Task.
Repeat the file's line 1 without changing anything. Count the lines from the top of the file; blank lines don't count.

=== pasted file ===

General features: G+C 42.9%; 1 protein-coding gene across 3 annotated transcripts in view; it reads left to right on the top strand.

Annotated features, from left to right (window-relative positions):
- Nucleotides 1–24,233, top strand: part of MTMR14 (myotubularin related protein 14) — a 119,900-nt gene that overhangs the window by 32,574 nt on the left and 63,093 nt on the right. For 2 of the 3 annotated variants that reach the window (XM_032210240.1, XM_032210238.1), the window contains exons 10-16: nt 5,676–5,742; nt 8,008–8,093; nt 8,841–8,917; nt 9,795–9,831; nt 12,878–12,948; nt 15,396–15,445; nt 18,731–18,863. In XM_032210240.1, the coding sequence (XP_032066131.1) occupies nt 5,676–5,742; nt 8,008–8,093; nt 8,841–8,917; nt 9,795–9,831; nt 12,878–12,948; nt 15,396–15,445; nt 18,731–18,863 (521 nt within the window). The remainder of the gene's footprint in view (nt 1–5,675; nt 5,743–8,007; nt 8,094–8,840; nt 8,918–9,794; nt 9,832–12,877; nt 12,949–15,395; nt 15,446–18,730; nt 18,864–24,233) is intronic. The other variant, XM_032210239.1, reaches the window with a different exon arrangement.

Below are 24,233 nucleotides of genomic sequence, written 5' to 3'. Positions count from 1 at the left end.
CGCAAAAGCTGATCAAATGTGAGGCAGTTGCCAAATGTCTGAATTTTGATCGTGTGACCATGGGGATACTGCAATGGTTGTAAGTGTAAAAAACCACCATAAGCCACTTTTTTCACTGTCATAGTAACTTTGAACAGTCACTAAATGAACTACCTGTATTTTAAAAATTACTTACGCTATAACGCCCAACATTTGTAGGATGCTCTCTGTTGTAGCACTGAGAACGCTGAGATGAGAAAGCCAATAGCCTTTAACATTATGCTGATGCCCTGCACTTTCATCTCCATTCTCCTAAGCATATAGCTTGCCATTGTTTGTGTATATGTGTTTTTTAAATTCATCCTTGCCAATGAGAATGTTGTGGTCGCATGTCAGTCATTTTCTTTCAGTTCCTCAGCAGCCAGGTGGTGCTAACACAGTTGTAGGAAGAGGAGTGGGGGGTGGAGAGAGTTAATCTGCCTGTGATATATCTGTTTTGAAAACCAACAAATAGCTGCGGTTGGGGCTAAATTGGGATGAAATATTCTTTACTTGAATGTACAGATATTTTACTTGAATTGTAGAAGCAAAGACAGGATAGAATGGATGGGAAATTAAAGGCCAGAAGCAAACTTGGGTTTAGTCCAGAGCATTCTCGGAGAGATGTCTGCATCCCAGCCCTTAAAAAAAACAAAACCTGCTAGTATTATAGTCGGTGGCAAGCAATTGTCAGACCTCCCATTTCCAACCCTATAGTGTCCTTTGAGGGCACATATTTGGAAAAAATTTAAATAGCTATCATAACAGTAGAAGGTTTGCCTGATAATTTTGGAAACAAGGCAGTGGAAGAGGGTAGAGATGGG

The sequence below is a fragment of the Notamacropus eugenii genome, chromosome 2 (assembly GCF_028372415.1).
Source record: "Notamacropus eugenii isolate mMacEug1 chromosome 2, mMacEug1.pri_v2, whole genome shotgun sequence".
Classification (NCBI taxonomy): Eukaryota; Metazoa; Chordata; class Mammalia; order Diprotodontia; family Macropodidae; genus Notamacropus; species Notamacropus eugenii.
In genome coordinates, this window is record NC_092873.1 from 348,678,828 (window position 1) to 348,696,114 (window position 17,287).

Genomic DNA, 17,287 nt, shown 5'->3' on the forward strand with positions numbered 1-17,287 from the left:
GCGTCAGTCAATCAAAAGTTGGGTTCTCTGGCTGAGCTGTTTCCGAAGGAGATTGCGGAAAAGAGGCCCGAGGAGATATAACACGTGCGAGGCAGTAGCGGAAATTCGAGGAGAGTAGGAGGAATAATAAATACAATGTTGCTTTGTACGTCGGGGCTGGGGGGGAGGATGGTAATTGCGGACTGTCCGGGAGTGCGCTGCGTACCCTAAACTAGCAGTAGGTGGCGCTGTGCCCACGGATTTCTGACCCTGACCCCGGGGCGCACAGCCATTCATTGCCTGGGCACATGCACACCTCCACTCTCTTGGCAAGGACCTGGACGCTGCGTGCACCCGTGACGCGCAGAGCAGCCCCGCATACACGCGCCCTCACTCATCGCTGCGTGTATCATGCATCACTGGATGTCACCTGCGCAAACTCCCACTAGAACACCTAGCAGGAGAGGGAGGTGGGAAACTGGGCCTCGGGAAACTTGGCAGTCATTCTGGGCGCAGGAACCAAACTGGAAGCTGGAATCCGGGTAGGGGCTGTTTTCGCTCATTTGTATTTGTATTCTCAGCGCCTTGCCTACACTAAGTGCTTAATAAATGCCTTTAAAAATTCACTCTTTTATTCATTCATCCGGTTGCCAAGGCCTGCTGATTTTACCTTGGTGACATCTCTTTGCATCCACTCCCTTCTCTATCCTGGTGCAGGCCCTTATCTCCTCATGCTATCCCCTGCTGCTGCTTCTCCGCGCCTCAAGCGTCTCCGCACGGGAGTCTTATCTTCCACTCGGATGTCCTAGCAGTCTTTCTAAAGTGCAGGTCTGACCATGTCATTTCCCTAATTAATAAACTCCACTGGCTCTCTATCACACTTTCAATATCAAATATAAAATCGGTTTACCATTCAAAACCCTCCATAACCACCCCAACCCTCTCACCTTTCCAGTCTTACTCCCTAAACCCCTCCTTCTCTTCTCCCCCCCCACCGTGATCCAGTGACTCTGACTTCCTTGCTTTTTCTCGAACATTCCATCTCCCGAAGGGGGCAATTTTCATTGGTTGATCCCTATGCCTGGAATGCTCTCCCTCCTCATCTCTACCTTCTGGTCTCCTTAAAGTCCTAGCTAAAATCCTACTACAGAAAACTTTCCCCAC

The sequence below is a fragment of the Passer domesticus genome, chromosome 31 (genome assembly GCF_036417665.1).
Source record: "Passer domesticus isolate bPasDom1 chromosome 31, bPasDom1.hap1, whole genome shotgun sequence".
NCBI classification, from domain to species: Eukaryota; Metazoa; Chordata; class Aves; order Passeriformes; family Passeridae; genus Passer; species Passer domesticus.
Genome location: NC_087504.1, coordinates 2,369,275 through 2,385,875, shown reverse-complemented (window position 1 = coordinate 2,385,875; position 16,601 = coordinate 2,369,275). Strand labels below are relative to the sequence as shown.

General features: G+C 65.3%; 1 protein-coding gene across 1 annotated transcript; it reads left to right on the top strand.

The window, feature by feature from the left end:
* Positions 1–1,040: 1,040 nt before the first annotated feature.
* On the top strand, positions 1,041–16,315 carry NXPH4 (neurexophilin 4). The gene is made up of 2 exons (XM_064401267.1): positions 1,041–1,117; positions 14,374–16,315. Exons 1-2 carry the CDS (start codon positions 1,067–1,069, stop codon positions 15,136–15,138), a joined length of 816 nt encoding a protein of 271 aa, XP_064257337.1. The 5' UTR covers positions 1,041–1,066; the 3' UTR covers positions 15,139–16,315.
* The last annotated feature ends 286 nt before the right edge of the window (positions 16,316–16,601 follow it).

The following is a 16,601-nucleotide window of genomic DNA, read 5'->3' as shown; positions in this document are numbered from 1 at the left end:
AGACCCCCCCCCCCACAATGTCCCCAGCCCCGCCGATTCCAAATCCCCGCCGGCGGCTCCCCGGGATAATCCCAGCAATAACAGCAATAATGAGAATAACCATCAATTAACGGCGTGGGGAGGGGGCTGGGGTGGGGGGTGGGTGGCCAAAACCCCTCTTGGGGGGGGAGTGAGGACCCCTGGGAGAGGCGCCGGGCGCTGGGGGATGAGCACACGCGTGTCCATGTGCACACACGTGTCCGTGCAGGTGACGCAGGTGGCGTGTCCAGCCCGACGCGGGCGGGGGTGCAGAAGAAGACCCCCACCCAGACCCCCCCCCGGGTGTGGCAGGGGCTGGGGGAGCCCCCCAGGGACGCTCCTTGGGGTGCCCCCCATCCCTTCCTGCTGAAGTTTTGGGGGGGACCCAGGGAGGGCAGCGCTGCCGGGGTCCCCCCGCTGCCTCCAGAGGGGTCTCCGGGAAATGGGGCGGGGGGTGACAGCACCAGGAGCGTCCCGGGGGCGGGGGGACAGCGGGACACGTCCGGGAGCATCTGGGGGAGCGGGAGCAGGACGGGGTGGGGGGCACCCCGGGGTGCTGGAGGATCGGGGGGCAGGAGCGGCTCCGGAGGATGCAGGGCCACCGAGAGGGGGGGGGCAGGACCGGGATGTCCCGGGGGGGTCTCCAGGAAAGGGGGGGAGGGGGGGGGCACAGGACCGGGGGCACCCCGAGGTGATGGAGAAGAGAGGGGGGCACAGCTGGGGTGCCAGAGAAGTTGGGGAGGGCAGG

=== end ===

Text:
General features: G+C 42.9%; 1 protein-coding gene across 3 annotated transcripts in view; it reads left to right on the top strand.